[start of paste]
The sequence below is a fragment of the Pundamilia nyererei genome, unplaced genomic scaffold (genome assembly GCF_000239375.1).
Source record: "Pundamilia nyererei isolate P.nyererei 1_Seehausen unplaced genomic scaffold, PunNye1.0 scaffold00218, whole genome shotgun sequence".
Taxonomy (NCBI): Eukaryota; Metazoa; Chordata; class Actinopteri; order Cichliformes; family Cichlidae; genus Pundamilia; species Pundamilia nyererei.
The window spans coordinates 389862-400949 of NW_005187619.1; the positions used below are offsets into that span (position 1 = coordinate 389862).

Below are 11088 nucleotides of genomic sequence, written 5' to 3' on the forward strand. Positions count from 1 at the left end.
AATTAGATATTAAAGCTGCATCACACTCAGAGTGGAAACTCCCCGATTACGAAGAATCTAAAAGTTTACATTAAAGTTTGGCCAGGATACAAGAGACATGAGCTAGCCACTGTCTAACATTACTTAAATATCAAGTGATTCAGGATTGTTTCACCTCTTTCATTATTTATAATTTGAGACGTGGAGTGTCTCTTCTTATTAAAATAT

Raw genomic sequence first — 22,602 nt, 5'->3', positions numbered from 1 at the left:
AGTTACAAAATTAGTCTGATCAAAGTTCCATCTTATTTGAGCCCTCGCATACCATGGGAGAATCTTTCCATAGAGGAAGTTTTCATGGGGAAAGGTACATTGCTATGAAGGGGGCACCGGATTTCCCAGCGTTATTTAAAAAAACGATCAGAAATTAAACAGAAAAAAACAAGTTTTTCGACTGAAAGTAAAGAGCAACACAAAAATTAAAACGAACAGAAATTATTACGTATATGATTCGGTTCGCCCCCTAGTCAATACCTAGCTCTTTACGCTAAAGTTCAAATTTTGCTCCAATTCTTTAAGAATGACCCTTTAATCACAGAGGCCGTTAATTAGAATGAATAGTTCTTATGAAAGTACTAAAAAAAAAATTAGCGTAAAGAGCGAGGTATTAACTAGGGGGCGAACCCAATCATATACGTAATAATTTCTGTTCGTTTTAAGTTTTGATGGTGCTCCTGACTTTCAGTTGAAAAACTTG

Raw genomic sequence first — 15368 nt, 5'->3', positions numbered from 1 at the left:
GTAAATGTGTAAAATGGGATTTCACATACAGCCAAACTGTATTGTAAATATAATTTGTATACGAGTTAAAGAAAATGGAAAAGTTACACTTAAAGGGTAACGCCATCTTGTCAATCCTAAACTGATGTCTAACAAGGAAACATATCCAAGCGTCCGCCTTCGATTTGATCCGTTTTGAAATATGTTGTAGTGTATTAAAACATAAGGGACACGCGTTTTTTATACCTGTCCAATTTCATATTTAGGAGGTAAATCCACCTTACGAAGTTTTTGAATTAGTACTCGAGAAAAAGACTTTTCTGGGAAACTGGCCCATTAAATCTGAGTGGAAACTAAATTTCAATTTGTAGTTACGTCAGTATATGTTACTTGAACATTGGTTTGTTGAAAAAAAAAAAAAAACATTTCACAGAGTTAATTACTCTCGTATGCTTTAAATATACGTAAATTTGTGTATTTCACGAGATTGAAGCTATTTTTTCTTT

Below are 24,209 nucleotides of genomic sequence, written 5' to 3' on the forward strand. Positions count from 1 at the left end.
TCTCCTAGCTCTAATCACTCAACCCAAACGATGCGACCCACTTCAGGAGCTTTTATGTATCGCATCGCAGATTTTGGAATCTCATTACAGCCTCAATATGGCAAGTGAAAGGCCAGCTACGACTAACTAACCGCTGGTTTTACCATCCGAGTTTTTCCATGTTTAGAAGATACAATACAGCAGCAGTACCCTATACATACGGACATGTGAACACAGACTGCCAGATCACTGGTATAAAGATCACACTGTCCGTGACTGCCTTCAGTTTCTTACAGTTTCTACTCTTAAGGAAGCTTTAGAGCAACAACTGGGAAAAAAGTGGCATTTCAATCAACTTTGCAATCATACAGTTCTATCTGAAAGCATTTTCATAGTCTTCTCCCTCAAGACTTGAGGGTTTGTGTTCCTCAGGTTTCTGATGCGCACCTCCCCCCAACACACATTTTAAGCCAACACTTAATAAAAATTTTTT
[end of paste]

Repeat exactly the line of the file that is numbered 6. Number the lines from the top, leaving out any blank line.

AATTAGATATTAAAGCTGCATCACACTCAGAGTGGAAACTCCCCGATTACGAAGAATCTAAAAGTTTACATTAAAGTTTGGCCAGGATACAAGAGACATGAGCTAGCCACTGTCTAACATTACTTAAATATCAAGTGATTCAGGATTGTTTCACCTCTTTCATTATTTATAATTTGAGACGTGGAGTGTCTCTTCTTATTAAAATAT